3. Dilution-Dependence of Uncertainty according to a Full Correlation Assumption

To apply infinite-dilution covariance directly to problem-dilution multigroup cross-sections, sensitivity must be calculated that relates the variation of the former to the variation of the latter. Strictly, the cross-section curve in continuous energy is necessary to compute such sensitivity exactly, but often only discretized multigroup information is available during a lattice calculation (for example, in many industrial applications there exists a predefined and standardized multigroup library which has been vetted and adjusted against experimental data for specific reactor designs; therefore such data are usually not recomputed from continuous nuclear data on a regular basis). Without continuous data, the sensitivity can be approximated from multigroup data by adopting an assumption regarding the nature of the cross-section perturbation within a given energy group, which will be referred to in this paper as the “full correlation within-group” (FCWG) assumption. By assuming that the points along the continuous cross-section are fully correlated within each energy group, thereby assuming that the shape of the cross-section spectra is fixed within an energy range, and with uncertainty only in its magnitude, the variation of the infinite-dilution cross-section can be related to that at a problem dilution, by propagating a perturbation in continuous energy through the Bondarenko formalism as shown below.

Consider a continuous energy cross-section, , subjected to a perturbation, , resulting in a perturbed cross-section, , as shown in the following: According to the aforementioned FCWG assumption, is constant within each discretized energy group. By substituting (6) into (4), perturbed infinitely dilute multigroup cross-section for some energy group, , can be found: As seen in (7), a uniform perturbation of within an energy group results in infinite-dilution multigroup parameters that are perturbed by the same multiplier. However, at other dilutions the relationship between continuous energy perturbations and the perturbations seen in multigroup parameters is more complex: As shown in (8) and (9), when a uniform perturbation is applied to a continuous cross-section within an energy group, , the effect of that perturbation on the corresponding multigroup parameter can be determined from the unperturbed multigroup parameter evaluated at a perturbed background cross-section, .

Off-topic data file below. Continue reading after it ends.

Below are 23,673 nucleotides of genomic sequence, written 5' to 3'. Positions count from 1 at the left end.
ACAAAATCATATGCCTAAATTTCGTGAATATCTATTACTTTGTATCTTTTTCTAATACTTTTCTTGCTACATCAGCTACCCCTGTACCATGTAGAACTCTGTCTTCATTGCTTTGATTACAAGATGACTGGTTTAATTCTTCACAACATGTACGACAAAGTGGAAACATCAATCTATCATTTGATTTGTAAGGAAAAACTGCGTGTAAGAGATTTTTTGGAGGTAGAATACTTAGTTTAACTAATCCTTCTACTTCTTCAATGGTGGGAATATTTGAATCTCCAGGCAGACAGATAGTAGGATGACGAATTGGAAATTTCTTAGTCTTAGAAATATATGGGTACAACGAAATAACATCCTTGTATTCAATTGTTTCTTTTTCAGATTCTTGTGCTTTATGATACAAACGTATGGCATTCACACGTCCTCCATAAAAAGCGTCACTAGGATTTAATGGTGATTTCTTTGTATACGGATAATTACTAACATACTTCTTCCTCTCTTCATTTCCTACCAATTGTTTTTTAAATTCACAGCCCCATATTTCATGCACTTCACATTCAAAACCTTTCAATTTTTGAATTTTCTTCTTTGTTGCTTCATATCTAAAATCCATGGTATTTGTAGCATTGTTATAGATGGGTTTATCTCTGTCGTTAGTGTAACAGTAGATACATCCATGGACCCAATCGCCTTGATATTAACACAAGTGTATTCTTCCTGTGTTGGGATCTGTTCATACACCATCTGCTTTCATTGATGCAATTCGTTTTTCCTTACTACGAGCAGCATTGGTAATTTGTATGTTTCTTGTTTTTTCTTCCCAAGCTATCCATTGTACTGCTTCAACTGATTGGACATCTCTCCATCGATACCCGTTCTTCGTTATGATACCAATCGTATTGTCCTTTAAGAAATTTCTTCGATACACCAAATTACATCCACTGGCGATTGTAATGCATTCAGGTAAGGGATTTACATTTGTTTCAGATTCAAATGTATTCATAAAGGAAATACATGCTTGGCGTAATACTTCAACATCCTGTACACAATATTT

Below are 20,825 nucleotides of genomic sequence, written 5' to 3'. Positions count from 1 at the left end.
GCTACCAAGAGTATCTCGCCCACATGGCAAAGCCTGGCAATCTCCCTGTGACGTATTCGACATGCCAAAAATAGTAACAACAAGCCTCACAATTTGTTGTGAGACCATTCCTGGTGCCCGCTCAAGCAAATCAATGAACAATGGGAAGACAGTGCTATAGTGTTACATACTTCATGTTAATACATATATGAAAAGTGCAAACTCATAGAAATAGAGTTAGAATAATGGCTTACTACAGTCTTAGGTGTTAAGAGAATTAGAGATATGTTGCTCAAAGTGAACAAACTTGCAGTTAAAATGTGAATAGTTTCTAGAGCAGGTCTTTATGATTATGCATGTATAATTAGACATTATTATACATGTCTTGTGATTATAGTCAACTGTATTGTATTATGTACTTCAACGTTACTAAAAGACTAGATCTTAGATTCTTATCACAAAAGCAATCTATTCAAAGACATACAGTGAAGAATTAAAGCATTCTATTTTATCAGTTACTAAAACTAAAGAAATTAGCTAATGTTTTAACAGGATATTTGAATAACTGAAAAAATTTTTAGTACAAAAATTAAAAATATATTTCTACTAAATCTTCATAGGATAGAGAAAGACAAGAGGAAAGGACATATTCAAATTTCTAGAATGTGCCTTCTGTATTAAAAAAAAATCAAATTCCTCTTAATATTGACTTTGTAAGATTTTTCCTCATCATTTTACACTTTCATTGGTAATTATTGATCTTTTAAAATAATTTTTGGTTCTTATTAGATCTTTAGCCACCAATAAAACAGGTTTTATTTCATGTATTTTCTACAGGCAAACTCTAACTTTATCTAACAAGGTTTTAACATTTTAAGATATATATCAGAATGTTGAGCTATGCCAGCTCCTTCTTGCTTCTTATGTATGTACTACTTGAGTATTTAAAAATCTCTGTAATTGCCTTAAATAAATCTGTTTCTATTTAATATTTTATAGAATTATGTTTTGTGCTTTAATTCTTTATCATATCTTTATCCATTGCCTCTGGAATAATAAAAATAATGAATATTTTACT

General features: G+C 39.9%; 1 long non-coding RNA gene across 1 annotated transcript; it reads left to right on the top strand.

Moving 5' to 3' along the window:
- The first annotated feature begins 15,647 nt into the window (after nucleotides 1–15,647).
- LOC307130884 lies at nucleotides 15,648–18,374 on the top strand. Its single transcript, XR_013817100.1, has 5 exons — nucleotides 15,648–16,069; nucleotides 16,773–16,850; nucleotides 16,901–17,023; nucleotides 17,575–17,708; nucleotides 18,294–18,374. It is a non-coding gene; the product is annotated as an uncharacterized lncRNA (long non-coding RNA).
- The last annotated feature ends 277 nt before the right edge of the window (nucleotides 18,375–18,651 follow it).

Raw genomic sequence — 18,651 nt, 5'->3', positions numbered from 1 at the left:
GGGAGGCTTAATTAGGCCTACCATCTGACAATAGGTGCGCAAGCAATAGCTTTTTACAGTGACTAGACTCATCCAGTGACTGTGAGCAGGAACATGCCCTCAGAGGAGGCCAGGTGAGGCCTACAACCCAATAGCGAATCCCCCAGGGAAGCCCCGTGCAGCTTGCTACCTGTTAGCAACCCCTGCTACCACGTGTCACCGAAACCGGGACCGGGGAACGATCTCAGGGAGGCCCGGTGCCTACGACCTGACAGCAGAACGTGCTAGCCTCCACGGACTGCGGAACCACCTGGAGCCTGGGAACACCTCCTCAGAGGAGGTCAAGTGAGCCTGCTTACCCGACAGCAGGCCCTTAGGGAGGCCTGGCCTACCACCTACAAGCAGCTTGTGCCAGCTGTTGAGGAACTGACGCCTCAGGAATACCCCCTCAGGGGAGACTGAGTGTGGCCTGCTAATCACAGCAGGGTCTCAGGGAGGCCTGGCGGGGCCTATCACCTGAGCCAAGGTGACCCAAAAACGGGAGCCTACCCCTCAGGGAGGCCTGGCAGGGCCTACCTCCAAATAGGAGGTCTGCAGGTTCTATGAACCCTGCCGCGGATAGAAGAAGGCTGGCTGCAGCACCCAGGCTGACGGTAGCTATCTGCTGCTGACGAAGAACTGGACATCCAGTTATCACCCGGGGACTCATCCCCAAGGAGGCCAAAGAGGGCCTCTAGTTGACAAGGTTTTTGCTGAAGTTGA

As mentioned previously, often in industrial applications a prescribed reference set of multigroup nuclear data exists and these data have undergone rigorous evaluation, adjustments, and validation. Hence frequent reconstruction of such data from fundamental continuous nuclear data may not be desirable. When preexisting nuclear data are available only in multigroup form, it is not possible to fully reconstruct the covariance information that exists in the continuous spectra. In this situation (8) and (9) provide a method for approximating the difference in variation of parameters at various values of background cross-section. The variation of a multigroup cross-section at a problem dilution relative to infinite dilution can be used to quantify the uncertainty of the problem-dilution parameter in conjunction with an infinite-dilution covariance matrix.